Verizon learned of massive Yahoo data breach just two days ago

Verizon, which is finalizing its $4.8 billion purchase of Yahoo, said late Thursday it was notified of the massive data breach at Yahoo only in the last two days.

Verizon said it would evaluate what it will do next. In an emailed statement, the company acknowledged that it now has only "limited information and understanding of the impact" of the hack.

Yahoo earlier in the day blamed the attack on a "state-sponsored actor"without further elaboration and said its ongoing investigation indicates that information from at least 500 million user accounts was stolen.

Yahoo didn't comment immediately on how the hack and its aftermath might affect its sale to Verizon.

Analysts said Verizon most likely won't move to break its planned Yahoo deal, which is still subject to regulatory review. But Verizon might want to lower the price it is paying because it wasn't notified of the hack sooner and doesn't yet know the full liability Yahoo and Verizon would face from victims of the hack.

"Within the last two days, we were notified of Yahoo's security incident," said spokesman Bob Varettoni. "We understand that Yahoo is conducting an active investigation of this matter, but we otherwise have limited information and understanding of the impact. We will evaluate as the investigation continues through the lens of overall Verizon interests, including consumers, customers, shareholders and related communities. Until then, we are not in position to further comment."

Roger Entner, an analyst at Recon Analytics and a recognized security expert, said Verizon should still buy Yahoo and "maybe get an adjustment on the price." But Entner said that Yahoo's hack was "not something that is preventable."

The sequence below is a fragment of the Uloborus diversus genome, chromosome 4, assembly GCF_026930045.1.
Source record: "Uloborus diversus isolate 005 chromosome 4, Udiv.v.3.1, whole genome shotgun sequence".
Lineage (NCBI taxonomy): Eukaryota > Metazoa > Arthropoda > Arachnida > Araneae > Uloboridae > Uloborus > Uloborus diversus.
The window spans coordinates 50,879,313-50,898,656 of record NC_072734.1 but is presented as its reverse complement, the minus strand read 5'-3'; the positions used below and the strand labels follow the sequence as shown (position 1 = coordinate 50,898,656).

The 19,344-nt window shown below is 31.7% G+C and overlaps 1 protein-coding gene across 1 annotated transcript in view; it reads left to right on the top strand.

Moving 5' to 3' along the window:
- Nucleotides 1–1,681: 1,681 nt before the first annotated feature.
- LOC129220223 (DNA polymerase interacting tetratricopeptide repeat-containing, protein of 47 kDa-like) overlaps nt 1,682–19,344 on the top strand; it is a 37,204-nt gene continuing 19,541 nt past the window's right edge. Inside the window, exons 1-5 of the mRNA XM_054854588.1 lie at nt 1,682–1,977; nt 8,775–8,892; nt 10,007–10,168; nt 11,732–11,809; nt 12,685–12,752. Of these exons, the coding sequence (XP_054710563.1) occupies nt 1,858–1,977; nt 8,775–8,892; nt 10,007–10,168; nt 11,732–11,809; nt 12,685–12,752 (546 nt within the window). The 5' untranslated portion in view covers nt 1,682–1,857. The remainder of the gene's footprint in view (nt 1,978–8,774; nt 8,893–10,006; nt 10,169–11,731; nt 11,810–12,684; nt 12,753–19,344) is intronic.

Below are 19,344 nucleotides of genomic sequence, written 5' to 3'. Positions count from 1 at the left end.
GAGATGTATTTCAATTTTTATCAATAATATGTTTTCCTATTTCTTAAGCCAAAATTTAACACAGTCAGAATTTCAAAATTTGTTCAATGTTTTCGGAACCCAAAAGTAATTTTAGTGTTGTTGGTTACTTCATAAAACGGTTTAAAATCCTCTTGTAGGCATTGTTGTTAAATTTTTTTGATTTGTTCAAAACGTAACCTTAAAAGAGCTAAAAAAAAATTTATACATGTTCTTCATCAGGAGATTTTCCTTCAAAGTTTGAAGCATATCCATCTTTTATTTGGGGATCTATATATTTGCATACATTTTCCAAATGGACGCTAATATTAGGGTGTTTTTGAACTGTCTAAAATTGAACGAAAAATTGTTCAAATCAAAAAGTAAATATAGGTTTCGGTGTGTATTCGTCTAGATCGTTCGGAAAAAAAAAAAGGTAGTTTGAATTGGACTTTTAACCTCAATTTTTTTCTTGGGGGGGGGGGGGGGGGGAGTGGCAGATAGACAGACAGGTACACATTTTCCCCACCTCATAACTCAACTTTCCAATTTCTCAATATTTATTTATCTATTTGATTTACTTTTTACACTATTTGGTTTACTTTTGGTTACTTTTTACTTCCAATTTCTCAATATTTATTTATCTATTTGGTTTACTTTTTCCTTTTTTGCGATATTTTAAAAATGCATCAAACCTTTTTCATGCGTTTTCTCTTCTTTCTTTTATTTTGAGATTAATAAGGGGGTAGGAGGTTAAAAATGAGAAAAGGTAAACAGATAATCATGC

"If a nation state wants to break into your data, they will," he added. "It's only a question of when, not if. Security is only a question of time."

Patrick Moorhead, an analyst at Moor Insights & Strategy, said acquisition contracts always include clauses that affect the final price of a deal. "There are mitigation clauses that can increase or decrease the final price," he said.

"It sounds like Yahoo kept Verizon in the dark along with the rest of us," said Jack Gold, an analyst at J. Gold Associates. "If I were Verizon, I'd be particularly anxious. If they acquire Yahoo as planned, they will be assuming all liabilities for any damages that the data breach caused."

Gold add that Yahoo obviously has "no idea" yet what the liabilities could total. With that in mind, the carrier may decide to delay the acquisition until the full ramifications are known.

"That would be the cautious and sensible thing to do," he added.

U.S. Sen. Mark Warner, D-Va., said he was troubled that the Yahoo breach occurred in 2014 “and yet the public is only learning details of it today.” He called for a federal law to create a uniform data breach notification standard.

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